What Are The Tips For Transitioning to Table Food?
  • While introducing table food, always start slow. Introduce one food at a time. When they are used to that, you can introduce more variety. 
  • If the baby coughs and gags a lot while feeding on table food, the texture is difficult for them. Take a break and reintroduce the food in a more softer form. If the baby coughs continuously at every feed, you should consult a doctor. 
  • When you introduce table food for the first time, give them food that easily melts on the mouth like thin wafer style teething biscuit. 
  • If you are using commercially available table food like crackers, check for any allergic reaction in the baby. 
  • Stick shaped table foods are easier to grasp. If you are offering fruits or vegetables cut them into long stick like pieces so that the baby can pick it up easily. 
  • Very soft food like banana can be provided a light coating to make it easier to grasp. You can use crushed baby crackers as a coating. 
  • Once the baby is comfortable with table food, you can provide some puree as a dip to introduce baby to new taste. 
  • Check the baby’s mouth for any food in the side of cheeks. Some babies keep the food stuffed on the side and if you offer more they tend to choke. 
  • Always follow the baby’s cues while feeding. If the baby stops feeding and does not show interest in having more, do not force them.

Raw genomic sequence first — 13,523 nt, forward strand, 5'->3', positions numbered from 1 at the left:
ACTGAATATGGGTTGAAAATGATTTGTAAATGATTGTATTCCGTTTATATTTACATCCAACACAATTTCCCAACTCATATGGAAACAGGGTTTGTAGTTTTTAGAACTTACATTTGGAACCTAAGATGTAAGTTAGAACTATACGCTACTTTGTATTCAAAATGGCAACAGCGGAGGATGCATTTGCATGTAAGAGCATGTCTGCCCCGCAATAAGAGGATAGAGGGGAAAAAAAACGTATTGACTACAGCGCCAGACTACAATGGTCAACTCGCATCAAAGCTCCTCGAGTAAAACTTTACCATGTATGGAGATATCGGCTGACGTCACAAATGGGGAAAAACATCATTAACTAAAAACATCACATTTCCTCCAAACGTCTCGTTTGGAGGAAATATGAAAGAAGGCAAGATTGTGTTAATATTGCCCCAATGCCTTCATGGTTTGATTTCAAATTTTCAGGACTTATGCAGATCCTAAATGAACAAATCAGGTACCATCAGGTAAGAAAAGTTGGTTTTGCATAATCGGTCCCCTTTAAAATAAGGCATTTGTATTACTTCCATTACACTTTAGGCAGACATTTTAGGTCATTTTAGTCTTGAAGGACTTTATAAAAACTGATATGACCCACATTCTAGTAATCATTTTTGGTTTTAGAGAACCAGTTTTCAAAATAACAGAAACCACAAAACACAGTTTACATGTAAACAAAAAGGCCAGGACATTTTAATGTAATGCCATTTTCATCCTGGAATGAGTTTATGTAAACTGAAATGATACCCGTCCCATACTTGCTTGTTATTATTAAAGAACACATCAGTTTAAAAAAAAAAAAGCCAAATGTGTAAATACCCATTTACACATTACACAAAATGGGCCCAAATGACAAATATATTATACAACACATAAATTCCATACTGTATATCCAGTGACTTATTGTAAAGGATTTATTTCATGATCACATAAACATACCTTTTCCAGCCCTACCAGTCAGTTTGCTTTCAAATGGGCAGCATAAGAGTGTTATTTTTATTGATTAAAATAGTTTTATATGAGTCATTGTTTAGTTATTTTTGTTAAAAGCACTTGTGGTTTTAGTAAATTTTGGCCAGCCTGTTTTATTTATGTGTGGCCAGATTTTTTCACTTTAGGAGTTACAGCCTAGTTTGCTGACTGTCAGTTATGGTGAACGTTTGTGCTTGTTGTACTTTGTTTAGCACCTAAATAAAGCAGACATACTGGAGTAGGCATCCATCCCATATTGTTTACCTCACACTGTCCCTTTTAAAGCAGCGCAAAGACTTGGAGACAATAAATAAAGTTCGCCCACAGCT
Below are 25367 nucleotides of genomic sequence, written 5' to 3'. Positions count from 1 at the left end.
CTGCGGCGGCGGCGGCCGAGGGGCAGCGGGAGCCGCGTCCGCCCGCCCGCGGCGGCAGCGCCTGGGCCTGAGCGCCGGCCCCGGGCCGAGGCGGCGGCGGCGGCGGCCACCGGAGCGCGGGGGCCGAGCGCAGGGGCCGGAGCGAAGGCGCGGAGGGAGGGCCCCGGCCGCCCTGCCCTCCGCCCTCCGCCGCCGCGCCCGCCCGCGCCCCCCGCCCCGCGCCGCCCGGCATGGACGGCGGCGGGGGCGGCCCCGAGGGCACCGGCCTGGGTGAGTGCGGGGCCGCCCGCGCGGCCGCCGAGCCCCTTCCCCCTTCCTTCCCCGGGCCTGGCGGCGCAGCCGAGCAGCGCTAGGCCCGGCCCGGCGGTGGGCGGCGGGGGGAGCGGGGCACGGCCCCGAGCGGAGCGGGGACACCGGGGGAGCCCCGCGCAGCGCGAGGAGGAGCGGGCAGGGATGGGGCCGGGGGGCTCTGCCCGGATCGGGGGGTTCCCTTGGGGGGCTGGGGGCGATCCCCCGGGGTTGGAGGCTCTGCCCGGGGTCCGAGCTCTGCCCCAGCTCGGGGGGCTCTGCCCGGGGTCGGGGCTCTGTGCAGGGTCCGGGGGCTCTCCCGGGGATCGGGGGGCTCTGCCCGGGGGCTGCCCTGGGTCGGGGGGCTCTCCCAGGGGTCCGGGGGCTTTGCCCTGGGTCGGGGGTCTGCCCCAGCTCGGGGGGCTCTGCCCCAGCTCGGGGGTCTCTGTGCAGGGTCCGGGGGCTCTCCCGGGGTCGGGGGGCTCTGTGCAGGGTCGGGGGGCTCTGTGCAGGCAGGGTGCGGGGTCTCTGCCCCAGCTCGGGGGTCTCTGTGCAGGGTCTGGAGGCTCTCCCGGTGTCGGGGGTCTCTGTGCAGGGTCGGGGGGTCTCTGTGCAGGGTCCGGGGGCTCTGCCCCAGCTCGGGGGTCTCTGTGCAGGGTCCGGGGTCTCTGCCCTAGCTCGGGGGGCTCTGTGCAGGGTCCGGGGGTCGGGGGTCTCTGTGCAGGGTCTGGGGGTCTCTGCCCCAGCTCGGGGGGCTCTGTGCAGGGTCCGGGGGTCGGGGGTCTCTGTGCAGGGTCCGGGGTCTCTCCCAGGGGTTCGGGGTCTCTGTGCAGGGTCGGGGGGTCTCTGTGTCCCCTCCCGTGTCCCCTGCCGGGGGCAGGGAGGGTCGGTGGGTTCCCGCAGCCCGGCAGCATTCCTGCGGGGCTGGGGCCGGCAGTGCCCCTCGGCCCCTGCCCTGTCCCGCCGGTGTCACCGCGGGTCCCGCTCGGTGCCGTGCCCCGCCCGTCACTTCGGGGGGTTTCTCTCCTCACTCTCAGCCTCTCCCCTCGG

What Type Of Table Food Can You Introduce?

The table food that you introduce should be steamed, soft and mushy to prevent choking hazards. You can start with a small size and gradually increase the size as the baby grows. 

A few of the food items you can introduce are

  • Steamed vegetables like carrot, peas, sweet potato and corn.
  • Soft fruits like bananas and ripe avocados. 
  • Cooked fish, chicken and pasta. 
  • Hard boiled egg cut into pieces or strips of omlette. 
  • Porridge like oats.
  • Baked salmon. 
  • Soft cheese. 

Offering soft food makes it easy for them to chew it with their gums. 

What Type Of Table Food Should You Avoid?

Not all food should be introduced as table food for the baby. You should avoid hard or large pieces of food that poses a risk of choking. This includes

  • Vegetables like raw carrot, and fruits like uncooked apples. 
  • Nuts like peanuts and cashewnuts. 
  • Dried fruits like raisins, prunes and dates.
  • Large chunks of meat like hot dogs.  
  • Round food like grapes and cherry tomatoes. 
  • Food of chewy texture like jelly beans and marshmallows. 

In Conclusion

For babies below one year, breastmilk is the main source of nutrition.

So when you transition the baby from pureed food to table food, you need not worry much about the quantity they consume.

Half of the food you offer will either be on the table or stuck on the baby’s face. 

Introducing table food has more to do with teaching them how to hold food and put it in their mouth than counting on the nutrition. 

Why Does My Baby Cry When She Sees Me?! (4 TIPS!)

Why Does My Baby Squirm While Nursing?

Why Does My Baby Hate Tummy Time? (ALTERNATIVES THAT WORK!)